Sunday, June 7, 2015

Hillary Clinton's Message Works With Independents Too

It wasn't that long ago that the big question everyone asked of Democrats was how they were going to compete in Southern states. It was assumed that only by nominating candidates like Jimmy Carter and Bill Clinton could they hope to win the presidency. Most of that talk ended with the election and re-election of Barack Obama. Since then it's been my fantasy that someday pundits will start asking Republicans how they are going to compete in states like Virginia...or better yet, West Coast states (which Reagan actually won).

But when it comes to the old trope about Democrats competing in the South, apparently Jonathan Martin and Maggie Haberman didn't get the memo.
Hillary Rodham Clinton appears to be dispensing with the nationwide electoral strategy that won her husband two terms in the White House and brought white working-class voters and great stretches of what is now red-state America back to Democrats.

Instead, she is poised to retrace Barack Obama’s far narrower path to the presidency...
Martin and Haberman never get around to actually providing the numbers to demonstrate what they call Bill Clinton's "national electoral strategy" and Barack Obama's "far narrower path." So here they are:

1992 Clinton electoral votes: 370
2008 Obama electoral votes: 365

The difference basically comes down to Obama trading off states like Arkansas, Kentucky and West Virginia for Florida, North Carolina and Virginia. Not exactly the chasm they made it out to be.

But the bigger point Martin and Haberman want to make is not as much about geography as it is about WHICH voters Hillary Clinton wants to appeal to.
Mrs. Clinton’s aides say it is the only way to win in an era of heightened polarization, when a declining pool of voters is truly up for grabs. Her liberal policy positions, they say, will fire up Democrats, a less difficult task than trying to win over independents in more hostile territory..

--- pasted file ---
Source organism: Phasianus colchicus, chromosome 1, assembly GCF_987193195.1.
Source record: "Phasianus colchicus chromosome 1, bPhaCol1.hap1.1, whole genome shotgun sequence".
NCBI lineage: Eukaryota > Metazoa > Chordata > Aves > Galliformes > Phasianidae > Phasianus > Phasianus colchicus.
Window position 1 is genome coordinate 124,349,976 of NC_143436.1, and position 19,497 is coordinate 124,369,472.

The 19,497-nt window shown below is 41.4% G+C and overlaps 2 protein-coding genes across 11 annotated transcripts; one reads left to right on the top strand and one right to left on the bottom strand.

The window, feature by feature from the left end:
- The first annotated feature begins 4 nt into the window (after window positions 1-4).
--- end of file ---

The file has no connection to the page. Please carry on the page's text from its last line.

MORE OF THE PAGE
That very well may be the case. And firing up Democrats to actually get out and vote is not a bad strategy. But it totally misses what I noted from Brian Beutler's article last week:
The nature of the strategy involves staking out a variety of progressive issue positions that enjoy broad support, but it’s not as straightforward as simply identifying the public sentiment and riding it to victory. The key is to embrace these ideas in ways that makes standard Republican counterspin completely unresponsive, and thus airs out the substantive core of their agenda: Rather than vie for conservative support by inching rightward, Clinton is instead reorienting liberal ideas in ways that make the Republican agenda come into greater focus.
Clinton's "liberal policy positions" will have the Republicans running AGAINST raising the minimum wage, efforts to curb climate change, immigration reform, voting rights, campaign finance reform, etc. So please tell me who loses independents given that scenario? Someday perhaps national political pundits will acknowledge that it is the Republicans who have gotten so extreme as to make a core Democratic message appealing to a broad spectrum of the country.

Apparently that was also Dan Pfeiffer's reaction to Martin and Haberman.


  1. Enough with the "white-working class" crap what they don't tell you is that Bill Clinton won states such as Vermont,California,New Jersey,Colorado,Pennsylvania and Illinois. These states voted Republican In 1972,1980,1984 and 1988. No One's talking about this in the mainstream press. How dare they call Obama's electoral victories narrow. Like you said Bill Clinton's victories don't differentiate much from Obama's only a few trade-offs. The Obama Coalition is here to stay so the mainstream press needs to get over it.

  2. Mo'nin, Nancy
    In response to Odie Jackson, Amen to your over-all assessments but it's not just the mainstream press. Some of the Progressive folk are thinking the same way and have for a while now. Booman, still, continues to beat that same old drum, for example. His latest piece is up right now about this very matter. Sometimes, Progressives don't wrestle well with progress, either.

  3. No matter how good her messaging is, it's going to be drowned out by memes like this one that paint her as taking money for arms: I don't want to spend my time defending a candidate from that kind of thing for the next 17 months.

  4. That's the emo unicorn brigade.